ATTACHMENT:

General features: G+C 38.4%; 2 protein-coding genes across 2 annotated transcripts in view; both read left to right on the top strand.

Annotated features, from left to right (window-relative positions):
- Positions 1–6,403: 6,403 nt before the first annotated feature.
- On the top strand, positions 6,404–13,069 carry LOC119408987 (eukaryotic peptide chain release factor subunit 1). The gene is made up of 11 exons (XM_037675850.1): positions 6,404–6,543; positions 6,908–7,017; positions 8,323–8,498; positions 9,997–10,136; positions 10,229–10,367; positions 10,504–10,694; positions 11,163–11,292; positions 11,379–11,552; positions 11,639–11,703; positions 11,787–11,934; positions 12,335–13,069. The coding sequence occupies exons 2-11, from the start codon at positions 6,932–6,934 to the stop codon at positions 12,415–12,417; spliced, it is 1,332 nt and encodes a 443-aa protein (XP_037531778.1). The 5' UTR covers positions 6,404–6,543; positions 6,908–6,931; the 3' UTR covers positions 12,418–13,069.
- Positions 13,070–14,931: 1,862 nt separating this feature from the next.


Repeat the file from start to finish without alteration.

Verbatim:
General features: G+C 38.4%; 2 protein-coding genes across 2 annotated transcripts in view; both read left to right on the top strand.

Annotated features, from left to right (window-relative positions):
- Positions 1–6,403: 6,403 nt before the first annotated feature.
- On the top strand, positions 6,404–13,069 carry LOC119408987 (eukaryotic peptide chain release factor subunit 1). The gene is made up of 11 exons (XM_037675850.1): positions 6,404–6,543; positions 6,908–7,017; positions 8,323–8,498; positions 9,997–10,136; positions 10,229–10,367; positions 10,504–10,694; positions 11,163–11,292; positions 11,379–11,552; positions 11,639–11,703; positions 11,787–11,934; positions 12,335–13,069. The coding sequence occupies exons 2-11, from the start codon at positions 6,932–6,934 to the stop codon at positions 12,415–12,417; spliced, it is 1,332 nt and encodes a 443-aa protein (XP_037531778.1). The 5' UTR covers positions 6,404–6,543; positions 6,908–6,931; the 3' UTR covers positions 12,418–13,069.
- Positions 13,070–14,931: 1,862 nt separating this feature from the next.